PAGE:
Fortunately, improved techniques in the field of detergents all but eradicated ring-around-the-collar by the 1980s, thus saving untold millions from mild social embarrassment.

Pat said...

Yeah. In the 50s the fear was nuclear destruction and the brilliant "get under your desk" routine (all desks were heat resistant up to 8 million degrees back then). Then by the 80s it was fear of dirt on your collar. Man, that wasn't so bad compared to the the stuff that has happened in recent years. I'll take some dirt around the collar any day.

Randy said...

Why don't we remove the collar from clothing altogether? Having a taut segment of material surrounding the neck and throat is both physically and psychologically uncomfortable.

Let's face it -- a starched collar is a noose waiting to happen...

Pat said...

True. You never see collars in visions of the future. It's always that shiny silver spandex. You've gotta be in shape for that though. No one is ever fat in the future. Probably because they just eat food in pill form.

Randy said...

Yes, in the future, all food will be served in pill form.

However, vitamins will be administered as a seven-course meal of supplement-enriched mashed potatoes and gravy.

The future is going to be very ironic...

Randy said...

Okay, let’s see what we’ve got so far for Vincible:

(I've included specific actors for roles that I think would be best served by their talents.)

Act I

At wit’s end from her husband’s ring-around-the-collar and incessant humming, Gwyneth Paltrow finally snaps, and in a Wisk Detergent–soaked tirade that rivals the opening scene of Saving Private Ryan in visceral brutality, she declares that she’s leaving. [Production note: Motorhead covering “She’s Leaving Home” would work well here.]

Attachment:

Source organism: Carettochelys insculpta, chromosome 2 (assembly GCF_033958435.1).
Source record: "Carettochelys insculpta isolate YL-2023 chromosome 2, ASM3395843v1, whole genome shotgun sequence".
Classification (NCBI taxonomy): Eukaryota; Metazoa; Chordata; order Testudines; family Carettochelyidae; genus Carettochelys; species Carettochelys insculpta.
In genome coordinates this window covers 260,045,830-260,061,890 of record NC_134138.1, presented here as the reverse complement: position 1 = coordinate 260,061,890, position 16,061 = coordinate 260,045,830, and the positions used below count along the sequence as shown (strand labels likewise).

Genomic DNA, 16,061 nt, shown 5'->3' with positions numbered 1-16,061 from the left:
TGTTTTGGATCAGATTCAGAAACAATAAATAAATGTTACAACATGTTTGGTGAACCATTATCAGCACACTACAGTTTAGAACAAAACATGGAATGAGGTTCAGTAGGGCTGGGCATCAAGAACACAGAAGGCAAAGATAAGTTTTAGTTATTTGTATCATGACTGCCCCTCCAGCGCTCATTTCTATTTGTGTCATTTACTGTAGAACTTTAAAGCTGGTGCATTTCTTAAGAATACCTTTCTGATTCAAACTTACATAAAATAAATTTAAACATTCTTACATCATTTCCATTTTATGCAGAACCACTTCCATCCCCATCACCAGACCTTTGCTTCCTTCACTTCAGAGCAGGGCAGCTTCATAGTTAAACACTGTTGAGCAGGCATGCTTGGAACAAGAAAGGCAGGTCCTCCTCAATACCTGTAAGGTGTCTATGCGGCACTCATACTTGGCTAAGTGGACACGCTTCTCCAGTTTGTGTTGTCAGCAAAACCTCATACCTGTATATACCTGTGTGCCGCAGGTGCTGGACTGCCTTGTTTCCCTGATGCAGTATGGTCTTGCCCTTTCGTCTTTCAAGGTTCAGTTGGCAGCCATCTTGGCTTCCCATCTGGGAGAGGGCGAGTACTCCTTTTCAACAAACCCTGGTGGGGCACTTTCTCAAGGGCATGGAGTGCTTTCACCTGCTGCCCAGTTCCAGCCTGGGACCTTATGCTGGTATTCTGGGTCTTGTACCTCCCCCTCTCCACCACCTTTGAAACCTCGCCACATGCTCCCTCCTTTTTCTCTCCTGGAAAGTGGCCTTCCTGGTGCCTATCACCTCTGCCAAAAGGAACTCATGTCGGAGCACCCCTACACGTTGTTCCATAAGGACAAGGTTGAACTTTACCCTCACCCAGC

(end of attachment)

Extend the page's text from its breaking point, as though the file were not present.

Hitch-hiking by train from Chicago to the “Big City” of Philadelphia [Production note: Make clear that character possesses poor knowledge of current population statistics], Paltrow finds herself waiting at mid-span of the Ben Franklin Bridge for the final train ride into downtown Philly. While standing there, she sees Sam Waterston being chased down an eastbound lane by a John Deere JX75 Walk-Behind mower. [Production note: Send Waterston to Berlitz for six weeks of intensive training on Pat’s Delaware County accent. Also, shoot entire film at night to mask their extreme age difference.] As Waterston and the mower race by, she hears Waterston yell, “I just wanted to mow the lawn!” Then she steps into the train, muttering to herself, "This is my kinda town." [Production note: As there is no train stop mid-span of the Ben Franklin, be sure to establish early on character’s remarkable hitch-hiking prowess.]

Act II